Axiom 3’s return to Earth comes with a potential cancer breakthrough

Axiom 3’s return to Earth comes with a potential cancer breakthrough


While cancer deaths are on the decline, the disease still kills a remarkable number of people. According to the American Cancer Society, in 2021, 1.9 million people were diagnosed with cancer and 608,570 died of the disease. 

Cancer afflicts the high and the low with no discrimination. Country music great Toby Keith recently died of stomach cancer. King Charles III of Great Britain has been diagnosed with the disease.

Recently, a crew of commercial astronauts on the Ax-3 mission returned to Earth after a period of performing experiments on the International Space Station with a possible new cancer treatment.

The Ax-3 mission, consisting of four commercial astronauts working for Axiom Space, lifted off in a SpaceX Crew Dragon spacecraft on Jan.18 and docked with the International Space Station (ISS) two days later. After performing numerous experiments on board the orbiting space lab, the Ax-3 crew undocked from the ISS on Feb. 7 and splashed down two days later.

One of the experiments that the Ax-3 astronauts performed has potential world-changing implications. The experiment involved observing the growth of cancer tumor organoids in micro gravity. Tumor organoids are cells derived from cancer patients that behave much like tumors in the body in the way they proliferate. 

The tumor organoids were produced by a team of scientists led by Dr. Catriona H.M. Jamieson at the University of California at San Diego. According to Fortune Magazine, the experiment was part of a long-running research project using multiple flights to the International Space Station.

Jamieson explained to Fortune that cancer’s progression under stress is partially due to a “cloning gene” called ADAR1. Prior space missions showed the ADAR1 gene was activated in mini tumors that went on to triple in size in 10 days, a rate much faster than what is seen on Earth.  

After a previous mission, her team noticed that mini tumors sent to space activated the gene before tripling in size in just 10 days, a much faster rate of growth than seen on the ground. Jamieson said additional testing showed the gene “proliferated wildly” in the space tumors. 

In an earlier mission, the team treated the mini tumors with two different anti-cancer medications to block ADAR1, including the FDA-approved fedratinib, which is used “for treating blood cancers, but not solid masses.” That experiment led to work with the experimental drug rebecsinib, which, according to Fortune, blocks ADAR1 activation “by preventing it from spawning malignant proteins.” 

Axiom 3 launched with “breast cancer mini tumors treated with the new concoction,” and “researchers have found that it inhibits cancer growth significantly when compared to controls and is even more effective than fedratinib.”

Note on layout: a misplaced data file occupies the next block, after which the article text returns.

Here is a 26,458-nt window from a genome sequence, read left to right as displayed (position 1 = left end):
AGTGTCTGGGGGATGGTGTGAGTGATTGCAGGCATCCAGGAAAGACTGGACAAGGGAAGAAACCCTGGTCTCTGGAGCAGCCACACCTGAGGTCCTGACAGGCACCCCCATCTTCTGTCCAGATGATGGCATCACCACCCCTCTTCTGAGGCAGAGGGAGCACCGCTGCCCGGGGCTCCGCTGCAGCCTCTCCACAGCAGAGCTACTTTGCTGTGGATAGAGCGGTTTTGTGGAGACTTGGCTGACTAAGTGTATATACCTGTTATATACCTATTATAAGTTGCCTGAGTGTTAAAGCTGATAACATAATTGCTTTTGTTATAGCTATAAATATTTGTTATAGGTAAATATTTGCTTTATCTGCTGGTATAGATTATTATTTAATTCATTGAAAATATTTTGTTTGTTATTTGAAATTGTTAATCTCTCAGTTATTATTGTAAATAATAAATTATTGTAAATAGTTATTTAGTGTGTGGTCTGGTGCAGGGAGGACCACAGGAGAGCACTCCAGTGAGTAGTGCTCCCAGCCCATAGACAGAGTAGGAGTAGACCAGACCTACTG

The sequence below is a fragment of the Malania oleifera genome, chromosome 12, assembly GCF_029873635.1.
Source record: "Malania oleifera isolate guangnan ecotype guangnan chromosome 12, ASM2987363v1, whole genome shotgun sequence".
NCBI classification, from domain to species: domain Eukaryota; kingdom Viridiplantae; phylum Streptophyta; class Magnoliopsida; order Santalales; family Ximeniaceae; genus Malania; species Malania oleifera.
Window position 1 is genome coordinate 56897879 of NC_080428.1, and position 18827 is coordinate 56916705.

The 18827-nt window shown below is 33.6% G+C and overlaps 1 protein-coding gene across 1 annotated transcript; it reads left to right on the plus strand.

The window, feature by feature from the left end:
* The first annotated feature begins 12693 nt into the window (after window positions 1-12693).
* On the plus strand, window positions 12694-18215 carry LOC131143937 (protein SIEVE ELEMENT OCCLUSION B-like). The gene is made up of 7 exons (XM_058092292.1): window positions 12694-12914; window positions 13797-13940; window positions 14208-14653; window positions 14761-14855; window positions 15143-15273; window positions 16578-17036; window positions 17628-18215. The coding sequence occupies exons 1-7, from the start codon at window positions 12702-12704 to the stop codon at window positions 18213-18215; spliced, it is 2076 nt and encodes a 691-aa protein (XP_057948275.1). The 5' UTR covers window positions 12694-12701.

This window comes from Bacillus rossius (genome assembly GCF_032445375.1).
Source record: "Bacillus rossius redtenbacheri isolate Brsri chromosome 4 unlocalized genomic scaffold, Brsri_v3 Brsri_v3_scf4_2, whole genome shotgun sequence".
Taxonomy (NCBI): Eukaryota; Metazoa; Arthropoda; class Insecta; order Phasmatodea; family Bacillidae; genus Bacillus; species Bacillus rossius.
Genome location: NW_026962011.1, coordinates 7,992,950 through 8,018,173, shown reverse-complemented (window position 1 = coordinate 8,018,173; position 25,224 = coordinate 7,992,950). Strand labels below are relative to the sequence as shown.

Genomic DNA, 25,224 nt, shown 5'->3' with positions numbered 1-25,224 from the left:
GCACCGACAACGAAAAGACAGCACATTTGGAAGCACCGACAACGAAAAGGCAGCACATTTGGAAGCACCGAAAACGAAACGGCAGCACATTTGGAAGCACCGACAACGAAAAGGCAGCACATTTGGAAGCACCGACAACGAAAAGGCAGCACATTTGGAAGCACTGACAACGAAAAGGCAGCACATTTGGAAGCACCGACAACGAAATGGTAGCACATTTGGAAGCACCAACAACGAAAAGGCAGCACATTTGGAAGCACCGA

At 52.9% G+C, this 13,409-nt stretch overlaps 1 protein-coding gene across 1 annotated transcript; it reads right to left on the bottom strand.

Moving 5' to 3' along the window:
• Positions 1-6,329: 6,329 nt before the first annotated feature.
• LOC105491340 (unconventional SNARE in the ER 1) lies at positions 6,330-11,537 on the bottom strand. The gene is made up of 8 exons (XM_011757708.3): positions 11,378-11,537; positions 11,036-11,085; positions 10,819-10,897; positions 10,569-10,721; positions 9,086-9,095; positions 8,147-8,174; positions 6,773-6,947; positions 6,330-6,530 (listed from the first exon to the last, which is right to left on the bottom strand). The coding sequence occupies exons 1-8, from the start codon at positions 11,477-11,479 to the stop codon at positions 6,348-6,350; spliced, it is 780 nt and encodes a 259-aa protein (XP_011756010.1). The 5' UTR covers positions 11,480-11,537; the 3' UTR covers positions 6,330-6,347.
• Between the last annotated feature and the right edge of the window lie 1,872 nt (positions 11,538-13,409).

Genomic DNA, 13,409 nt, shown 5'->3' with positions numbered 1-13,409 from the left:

Jamieson suggests that rebecsinib may be a “kill switch” for cancer, something that could stop the growth and spread of tumors cold. Researchers plan to begin clinical trials by the end of 2024.

Of course, when it comes to research into treating diseases like cancer, the usual caveats apply. What works in the lab sometimes does not work in the human body. Clinical trials may uncover side effects that would make a proposed treatment problematic. Finally, a treatment that works for one kind of cancer may not work as well for other kinds.

Still, Dr. Jamieson said the research is “not just unbridled hope, it’s practical hope.”

A cancer diagnosis is among the most frightening news a doctor can give a patient. At best it can mean months of agonizing treatment before the happy news that the disease is in remission. At worst, it can mean a slow, lingering death.

Current cancer treatments include surgery, radiation, chemotherapy and the new array of precision therapeutics, some of which use the body’s own immune system to attack the tumor. Rebecsinib, tested on the ISS, developed on Earth, could be one more way to extend patients’ lives and health. Hope doesn’t begin to describe the prospect of adding yet another weapon in the war on cancer.

The news of a possible new cancer treatment derived from microgravity research provides another answer to the question asked since President Reagan first proposed building a crewed space station: Is it worth the money spent to build and operate it? The answer for anyone with a functioning brain has to be an emphatic yes.

Mark R. Whittington, who writes frequently about space policy, has published a political study of space exploration entitled “Why is It So Hard to Go Back to the Moon?” as well as “The Moon, Mars and Beyond,” and, most recently, “Why is America Going Back to the Moon?” He blogs at Curmudgeons Corner. 

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